June 20, 2011
When I was a little boy my family used to live on 90th Avenue in Deep East Oakland, CA USA. It was me, my brother, my sister, my mother, my uncle, my aunty, and my two cousins living in an old pink two-story house. Even though the pink paint was peeling, the structure was falling apart, and we lived in the middle of a notorious ghetto the years I spent there were completely joyous.
Summertime was the best.
I remember going to the corner store and buying 10 cent otter pops and jolly ranchers. I remember water balloon fights. I remember cold Pineapple Crush sodas. I remember girls playing double-dutch. I remember going out on the porch at night, looking straight up into the open expanse and having my older cousin extend his fingers to the sky and point out every constellation.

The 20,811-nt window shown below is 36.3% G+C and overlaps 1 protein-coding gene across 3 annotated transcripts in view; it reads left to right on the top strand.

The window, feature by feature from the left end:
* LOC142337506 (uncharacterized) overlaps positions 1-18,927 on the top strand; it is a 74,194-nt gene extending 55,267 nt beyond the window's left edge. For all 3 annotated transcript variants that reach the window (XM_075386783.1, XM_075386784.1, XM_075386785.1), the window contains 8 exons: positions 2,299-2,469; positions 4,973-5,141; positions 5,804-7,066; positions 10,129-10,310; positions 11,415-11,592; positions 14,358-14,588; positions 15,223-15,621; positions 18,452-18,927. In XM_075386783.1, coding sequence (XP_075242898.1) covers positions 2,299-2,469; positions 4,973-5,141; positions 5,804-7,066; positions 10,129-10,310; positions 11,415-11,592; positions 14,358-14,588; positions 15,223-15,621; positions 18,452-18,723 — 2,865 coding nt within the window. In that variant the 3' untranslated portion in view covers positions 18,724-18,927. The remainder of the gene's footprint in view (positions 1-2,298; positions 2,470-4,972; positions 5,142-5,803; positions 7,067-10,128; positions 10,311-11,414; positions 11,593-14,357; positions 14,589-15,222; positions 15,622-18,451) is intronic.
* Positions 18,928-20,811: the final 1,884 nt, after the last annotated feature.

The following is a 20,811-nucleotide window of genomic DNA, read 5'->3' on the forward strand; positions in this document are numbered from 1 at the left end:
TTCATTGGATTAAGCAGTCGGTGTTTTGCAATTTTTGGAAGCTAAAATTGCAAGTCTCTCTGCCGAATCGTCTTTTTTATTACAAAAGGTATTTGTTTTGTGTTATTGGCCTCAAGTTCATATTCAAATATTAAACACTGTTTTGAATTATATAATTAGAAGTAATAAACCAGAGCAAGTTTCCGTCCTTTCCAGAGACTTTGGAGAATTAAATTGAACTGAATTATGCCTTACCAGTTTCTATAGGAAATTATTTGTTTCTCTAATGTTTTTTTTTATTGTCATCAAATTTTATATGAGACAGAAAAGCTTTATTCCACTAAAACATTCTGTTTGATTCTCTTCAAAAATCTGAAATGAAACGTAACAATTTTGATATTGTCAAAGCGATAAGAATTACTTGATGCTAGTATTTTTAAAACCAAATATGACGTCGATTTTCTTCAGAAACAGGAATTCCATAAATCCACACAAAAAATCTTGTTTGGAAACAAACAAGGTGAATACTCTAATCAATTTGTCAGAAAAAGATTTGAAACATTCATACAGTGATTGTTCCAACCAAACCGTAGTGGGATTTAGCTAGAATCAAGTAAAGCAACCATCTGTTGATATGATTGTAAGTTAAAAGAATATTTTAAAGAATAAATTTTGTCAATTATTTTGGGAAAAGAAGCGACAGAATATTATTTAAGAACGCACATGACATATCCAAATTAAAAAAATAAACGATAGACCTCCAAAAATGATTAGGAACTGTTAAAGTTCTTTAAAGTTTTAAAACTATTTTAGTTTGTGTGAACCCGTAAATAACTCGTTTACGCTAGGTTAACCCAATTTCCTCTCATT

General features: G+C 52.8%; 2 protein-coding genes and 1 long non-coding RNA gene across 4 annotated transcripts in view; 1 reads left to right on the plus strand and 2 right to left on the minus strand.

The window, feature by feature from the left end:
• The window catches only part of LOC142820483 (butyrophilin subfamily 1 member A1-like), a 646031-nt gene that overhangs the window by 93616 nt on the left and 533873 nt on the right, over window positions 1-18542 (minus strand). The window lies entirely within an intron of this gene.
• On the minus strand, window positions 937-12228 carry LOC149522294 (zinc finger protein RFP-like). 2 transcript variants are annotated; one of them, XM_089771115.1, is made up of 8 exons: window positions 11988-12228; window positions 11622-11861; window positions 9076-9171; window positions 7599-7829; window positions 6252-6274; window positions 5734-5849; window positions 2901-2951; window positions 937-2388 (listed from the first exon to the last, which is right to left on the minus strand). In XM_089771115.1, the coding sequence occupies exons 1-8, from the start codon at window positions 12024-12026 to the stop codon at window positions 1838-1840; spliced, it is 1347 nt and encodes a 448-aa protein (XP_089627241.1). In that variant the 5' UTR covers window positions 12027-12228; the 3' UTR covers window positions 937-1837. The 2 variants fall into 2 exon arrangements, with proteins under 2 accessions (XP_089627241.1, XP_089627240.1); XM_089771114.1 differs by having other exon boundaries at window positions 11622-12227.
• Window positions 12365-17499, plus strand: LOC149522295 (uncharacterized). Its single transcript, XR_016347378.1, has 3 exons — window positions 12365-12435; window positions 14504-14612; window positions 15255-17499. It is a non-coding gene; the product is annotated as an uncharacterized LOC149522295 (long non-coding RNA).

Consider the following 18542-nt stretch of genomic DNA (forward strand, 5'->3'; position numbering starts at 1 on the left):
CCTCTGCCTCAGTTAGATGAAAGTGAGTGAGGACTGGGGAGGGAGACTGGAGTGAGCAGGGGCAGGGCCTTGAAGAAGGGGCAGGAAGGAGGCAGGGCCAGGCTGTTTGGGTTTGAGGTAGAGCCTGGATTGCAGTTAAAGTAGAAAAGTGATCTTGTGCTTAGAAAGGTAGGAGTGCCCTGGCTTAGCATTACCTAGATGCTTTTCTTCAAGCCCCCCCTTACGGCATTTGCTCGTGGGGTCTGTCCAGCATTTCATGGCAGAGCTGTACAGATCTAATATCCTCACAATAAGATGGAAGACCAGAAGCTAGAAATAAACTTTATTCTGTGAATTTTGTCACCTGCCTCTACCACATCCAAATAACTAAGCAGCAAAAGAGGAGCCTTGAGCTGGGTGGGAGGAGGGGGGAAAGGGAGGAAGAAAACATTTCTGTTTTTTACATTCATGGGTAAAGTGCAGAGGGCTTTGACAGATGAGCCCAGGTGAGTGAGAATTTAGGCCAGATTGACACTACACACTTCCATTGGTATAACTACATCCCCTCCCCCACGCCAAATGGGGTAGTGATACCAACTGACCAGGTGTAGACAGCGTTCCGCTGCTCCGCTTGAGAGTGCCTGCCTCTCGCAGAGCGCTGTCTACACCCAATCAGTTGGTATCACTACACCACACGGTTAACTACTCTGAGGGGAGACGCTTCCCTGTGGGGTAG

“That’s Orion’s Belt right there! Oooh and you see that? That’s the Big Dipper.”
There would be shooting stars, twinkling stars, and little stars right next to stars that looked huge by comparison. Now when I look up in the sky above Oakland there only seem t be a scattered few.
They say the reason why is because of something called light pollution. Which basically means that all the new street lights and traffic signals that have been installed over the past 25 years, in addition to all the new light bulbs burning in all the newer homes produce a tremendous accumulative glow which prevents people in an urban metropolis from seeing the stars.
The once electric summer sky is now just black and generic. I miss the constellations. I miss my old house. I miss my innocence. I suppose it should make me feel a little better knowing that even though I can’t see the stars they are still there—but it doesn’t. For if we cannot see them then they are as good as gone.